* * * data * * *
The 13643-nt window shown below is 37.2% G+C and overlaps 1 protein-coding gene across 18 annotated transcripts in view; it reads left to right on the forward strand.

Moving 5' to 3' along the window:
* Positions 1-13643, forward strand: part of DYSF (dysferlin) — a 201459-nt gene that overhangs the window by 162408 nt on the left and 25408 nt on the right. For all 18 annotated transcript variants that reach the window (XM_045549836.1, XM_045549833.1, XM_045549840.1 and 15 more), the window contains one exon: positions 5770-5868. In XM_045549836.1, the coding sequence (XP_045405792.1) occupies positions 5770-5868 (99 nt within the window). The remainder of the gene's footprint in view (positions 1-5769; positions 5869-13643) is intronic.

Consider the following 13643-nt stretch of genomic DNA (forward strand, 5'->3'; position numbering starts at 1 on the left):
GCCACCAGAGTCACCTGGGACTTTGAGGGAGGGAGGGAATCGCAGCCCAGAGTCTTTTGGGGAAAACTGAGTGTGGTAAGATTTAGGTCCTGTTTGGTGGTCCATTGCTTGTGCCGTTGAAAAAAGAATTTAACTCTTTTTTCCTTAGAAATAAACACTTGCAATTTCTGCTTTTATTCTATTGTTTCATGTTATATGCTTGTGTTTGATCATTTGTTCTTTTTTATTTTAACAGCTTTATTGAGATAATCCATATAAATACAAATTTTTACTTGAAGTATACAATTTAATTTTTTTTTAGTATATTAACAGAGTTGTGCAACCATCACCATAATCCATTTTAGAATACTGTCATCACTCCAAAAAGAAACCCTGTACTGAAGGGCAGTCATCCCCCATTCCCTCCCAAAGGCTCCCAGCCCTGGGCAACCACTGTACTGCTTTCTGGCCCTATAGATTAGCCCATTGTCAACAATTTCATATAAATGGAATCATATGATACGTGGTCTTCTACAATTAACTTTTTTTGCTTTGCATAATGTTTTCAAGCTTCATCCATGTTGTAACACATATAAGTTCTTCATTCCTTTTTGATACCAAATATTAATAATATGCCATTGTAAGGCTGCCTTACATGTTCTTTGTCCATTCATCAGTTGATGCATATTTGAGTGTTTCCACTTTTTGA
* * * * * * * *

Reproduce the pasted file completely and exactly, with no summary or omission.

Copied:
The 13643-nt window shown below is 37.2% G+C and overlaps 1 protein-coding gene across 18 annotated transcripts in view; it reads left to right on the forward strand.

Moving 5' to 3' along the window:
* Positions 1-13643, forward strand: part of DYSF (dysferlin) — a 201459-nt gene that overhangs the window by 162408 nt on the left and 25408 nt on the right. For all 18 annotated transcript variants that reach the window (XM_045549836.1, XM_045549833.1, XM_045549840.1 and 15 more), the window contains one exon: positions 5770-5868. In XM_045549836.1, the coding sequence (XP_045405792.1) occupies positions 5770-5868 (99 nt within the window). The remainder of the gene's footprint in view (positions 1-5769; positions 5869-13643) is intronic.

Consider the following 13643-nt stretch of genomic DNA (forward strand, 5'->3'; position numbering starts at 1 on the left):
GCCACCAGAGTCACCTGGGACTTTGAGGGAGGGAGGGAATCGCAGCCCAGAGTCTTTTGGGGAAAACTGAGTGTGGTAAGATTTAGGTCCTGTTTGGTGGTCCATTGCTTGTGCCGTTGAAAAAAGAATTTAACTCTTTTTTCCTTAGAAATAAACACTTGCAATTTCTGCTTTTATTCTATTGTTTCATGTTATATGCTTGTGTTTGATCATTTGTTCTTTTTTATTTTAACAGCTTTATTGAGATAATCCATATAAATACAAATTTTTACTTGAAGTATACAATTTAATTTTTTTTTAGTATATTAACAGAGTTGTGCAACCATCACCATAATCCATTTTAGAATACTGTCATCACTCCAAAAAGAAACCCTGTACTGAAGGGCAGTCATCCCCCATTCCCTCCCAAAGGCTCCCAGCCCTGGGCAACCACTGTACTGCTTTCTGGCCCTATAGATTAGCCCATTGTCAACAATTTCATATAAATGGAATCATATGATACGTGGTCTTCTACAATTAACTTTTTTTGCTTTGCATAATGTTTTCAAGCTTCATCCATGTTGTAACACATATAAGTTCTTCATTCCTTTTTGATACCAAATATTAATAATATGCCATTGTAAGGCTGCCTTACATGTTCTTTGTCCATTCATCAGTTGATGCATATTTGAGTGTTTCCACTTTTTGA